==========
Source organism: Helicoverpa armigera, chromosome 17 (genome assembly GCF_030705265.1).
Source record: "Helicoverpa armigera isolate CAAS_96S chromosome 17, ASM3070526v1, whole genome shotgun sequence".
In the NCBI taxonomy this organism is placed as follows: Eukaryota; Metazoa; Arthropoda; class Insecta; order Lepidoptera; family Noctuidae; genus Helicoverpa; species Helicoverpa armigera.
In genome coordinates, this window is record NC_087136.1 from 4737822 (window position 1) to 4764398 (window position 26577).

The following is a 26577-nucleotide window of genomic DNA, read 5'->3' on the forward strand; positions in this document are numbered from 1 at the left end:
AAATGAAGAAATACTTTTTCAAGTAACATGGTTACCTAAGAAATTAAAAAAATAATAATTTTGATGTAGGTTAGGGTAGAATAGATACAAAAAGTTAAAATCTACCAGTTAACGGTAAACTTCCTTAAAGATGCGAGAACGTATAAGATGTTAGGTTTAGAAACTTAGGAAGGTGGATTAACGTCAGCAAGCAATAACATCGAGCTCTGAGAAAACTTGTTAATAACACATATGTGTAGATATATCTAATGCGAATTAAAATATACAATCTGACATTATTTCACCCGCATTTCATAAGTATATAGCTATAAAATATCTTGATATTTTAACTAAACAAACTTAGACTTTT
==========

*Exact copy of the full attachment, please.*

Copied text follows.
Source organism: Helicoverpa armigera, chromosome 17 (genome assembly GCF_030705265.1).
Source record: "Helicoverpa armigera isolate CAAS_96S chromosome 17, ASM3070526v1, whole genome shotgun sequence".
In the NCBI taxonomy this organism is placed as follows: Eukaryota; Metazoa; Arthropoda; class Insecta; order Lepidoptera; family Noctuidae; genus Helicoverpa; species Helicoverpa armigera.
In genome coordinates, this window is record NC_087136.1 from 4737822 (window position 1) to 4764398 (window position 26577).

The following is a 26577-nucleotide window of genomic DNA, read 5'->3' on the forward strand; positions in this document are numbered from 1 at the left end:
AAATGAAGAAATACTTTTTCAAGTAACATGGTTACCTAAGAAATTAAAAAAATAATAATTTTGATGTAGGTTAGGGTAGAATAGATACAAAAAGTTAAAATCTACCAGTTAACGGTAAACTTCCTTAAAGATGCGAGAACGTATAAGATGTTAGGTTTAGAAACTTAGGAAGGTGGATTAACGTCAGCAAGCAATAACATCGAGCTCTGAGAAAACTTGTTAATAACACATATGTGTAGATATATCTAATGCGAATTAAAATATACAATCTGACATTATTTCACCCGCATTTCATAAGTATATAGCTATAAAATATCTTGATATTTTAACTAAACAAACTTAGACTTTT